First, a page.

A new study shows that a person taking the medicinal cannabis derivative cannabidiol (CBD) won’t fail a drug test for marijuana—but a person taking the emerging sleep aid cannabinol (CBN) will. These findings were presented at the 71st AACC Annual Scientific Meeting & Clinical Lab Expo and could prevent people from being unfairly penalized for using CBN.
CBD and CBN are both cannabis derivatives that have been gaining attention for their ability to confer potential health benefits without causing intoxication. The wellness industry has exploded with CBD-based products that claim to help conditions ranging from anxiety to acne, and last year, the Food and Drug Administration approved the first CBD-based drug for the treatment of severe epilepsy. Though CBN is not as well known yet as CBD, more people are also starting to use it as a sleep aid. With the popularity of these compounds rising, it is vital for healthcare providers to understand how CBD and CBN interact with screening tests for drug abuse. As just one example of why this is important, certain healthcare institutes do not allow patients to use marijuana if they are taking opioids for pain management. If these patients test falsely positive for marijuana use due to CBD or CBN, they could be unfairly denied their prescriptions as a result.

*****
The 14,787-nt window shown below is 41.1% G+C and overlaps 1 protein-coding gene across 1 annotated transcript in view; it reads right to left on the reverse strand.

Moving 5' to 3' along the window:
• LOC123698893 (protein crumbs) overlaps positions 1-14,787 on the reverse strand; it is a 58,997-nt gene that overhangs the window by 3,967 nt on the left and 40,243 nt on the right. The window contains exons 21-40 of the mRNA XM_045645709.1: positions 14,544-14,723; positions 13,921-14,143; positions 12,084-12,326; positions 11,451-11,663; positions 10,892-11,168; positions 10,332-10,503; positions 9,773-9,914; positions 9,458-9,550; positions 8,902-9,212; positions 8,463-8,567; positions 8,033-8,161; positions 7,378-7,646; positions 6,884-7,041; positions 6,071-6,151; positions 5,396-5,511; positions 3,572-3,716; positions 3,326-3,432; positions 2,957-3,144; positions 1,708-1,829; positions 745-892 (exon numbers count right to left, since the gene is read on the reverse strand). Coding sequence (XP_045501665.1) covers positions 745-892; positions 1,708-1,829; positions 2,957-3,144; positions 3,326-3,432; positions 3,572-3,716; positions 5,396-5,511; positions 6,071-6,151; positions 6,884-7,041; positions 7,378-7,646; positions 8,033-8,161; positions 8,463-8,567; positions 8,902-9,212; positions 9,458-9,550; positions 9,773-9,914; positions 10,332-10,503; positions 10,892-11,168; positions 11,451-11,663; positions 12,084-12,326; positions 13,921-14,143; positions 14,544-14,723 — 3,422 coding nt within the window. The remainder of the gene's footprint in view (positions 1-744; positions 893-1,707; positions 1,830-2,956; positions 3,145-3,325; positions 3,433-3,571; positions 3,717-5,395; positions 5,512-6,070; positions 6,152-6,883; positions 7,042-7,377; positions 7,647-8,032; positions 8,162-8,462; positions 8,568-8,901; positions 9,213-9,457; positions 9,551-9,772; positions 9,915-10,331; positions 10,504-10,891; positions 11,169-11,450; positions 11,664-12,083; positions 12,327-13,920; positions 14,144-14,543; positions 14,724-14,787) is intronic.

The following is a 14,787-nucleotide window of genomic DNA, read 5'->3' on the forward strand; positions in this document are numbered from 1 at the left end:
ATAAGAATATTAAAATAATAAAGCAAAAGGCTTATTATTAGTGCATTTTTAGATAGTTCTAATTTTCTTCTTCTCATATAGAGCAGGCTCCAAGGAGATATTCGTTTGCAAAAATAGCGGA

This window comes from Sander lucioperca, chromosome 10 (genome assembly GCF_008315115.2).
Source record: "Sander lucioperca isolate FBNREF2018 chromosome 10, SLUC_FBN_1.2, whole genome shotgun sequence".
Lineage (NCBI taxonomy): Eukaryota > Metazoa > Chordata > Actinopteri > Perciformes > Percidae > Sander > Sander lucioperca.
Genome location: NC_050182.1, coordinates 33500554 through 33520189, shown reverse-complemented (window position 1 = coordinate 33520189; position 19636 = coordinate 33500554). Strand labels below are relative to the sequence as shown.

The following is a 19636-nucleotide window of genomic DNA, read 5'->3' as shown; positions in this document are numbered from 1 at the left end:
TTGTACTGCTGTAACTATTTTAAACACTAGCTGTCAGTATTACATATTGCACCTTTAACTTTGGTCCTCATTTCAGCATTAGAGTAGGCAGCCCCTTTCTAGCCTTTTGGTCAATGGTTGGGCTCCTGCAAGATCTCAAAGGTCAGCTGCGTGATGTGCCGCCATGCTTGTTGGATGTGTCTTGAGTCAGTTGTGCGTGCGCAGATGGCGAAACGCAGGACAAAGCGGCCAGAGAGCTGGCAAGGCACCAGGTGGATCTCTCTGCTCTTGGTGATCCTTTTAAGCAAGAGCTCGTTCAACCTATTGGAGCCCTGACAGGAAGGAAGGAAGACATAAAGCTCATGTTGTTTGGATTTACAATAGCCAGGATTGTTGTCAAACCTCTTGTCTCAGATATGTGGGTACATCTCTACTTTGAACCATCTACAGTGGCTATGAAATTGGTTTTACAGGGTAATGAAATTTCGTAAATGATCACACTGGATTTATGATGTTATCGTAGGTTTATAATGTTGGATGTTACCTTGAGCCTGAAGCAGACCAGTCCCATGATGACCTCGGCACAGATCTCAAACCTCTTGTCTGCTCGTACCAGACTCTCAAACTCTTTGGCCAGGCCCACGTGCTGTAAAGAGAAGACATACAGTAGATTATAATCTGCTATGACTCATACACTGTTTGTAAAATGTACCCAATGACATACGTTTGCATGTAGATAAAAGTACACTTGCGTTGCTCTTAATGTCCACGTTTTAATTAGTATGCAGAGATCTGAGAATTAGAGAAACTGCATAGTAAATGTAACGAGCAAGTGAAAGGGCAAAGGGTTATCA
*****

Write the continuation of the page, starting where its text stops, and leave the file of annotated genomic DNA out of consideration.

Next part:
A research team led by Grace Kroner, PhD, of the University of Utah Health Sciences Center in Salt Lake City, has elucidated how non-intoxicating cannabis derivatives react with immunoassays, which are the most common type of drug screening test. The team spiked three different batches of clean urine with 1000 ng/mL each of CBD and CBN, in addition to 1000 ng/mL each of two more cannabis compounds that could have therapeutic benefits: cannabichromene (CBC) and cannabigerol (CBG). The researchers then tested the different urine batches with two immunoassays called the Microgenics MultiGent Cannabinoids test and the Beckman Coulter Emit II Plus Cannabinoid test. For all three batches, neither test produced a false-positive result in reaction to CBD, CBC, or CBG. However, the Emit II Plus showed notable reactivity with CBN. Further investigation revealed that as little as 100 ng/mL of CBN triggers a false positive for marijuana use with this test.
Thanks to these findings, healthcare institutes that use these two tests will be able to interpret drug test results with greater accuracy. Just as importantly, this study also demonstrates that different drug screening tests produce variable results—and those test manufacturers and healthcare institutes alike need to assess the cross-reactivity of their tests to protect patients from false positive drug screens.
“These findings will help with interpreting drug screening immunoassay results,” said Kroner. “If physicians and laboratorians know a patient is taking CBN, they can consider that if they get a positive from an immunoassay. On the flip side, providers can also be more certain when they get a positive marijuana result that it’s not due to pure CBD oil alone. These results are always assay dependent, though, so the field needs to keep this in mind.”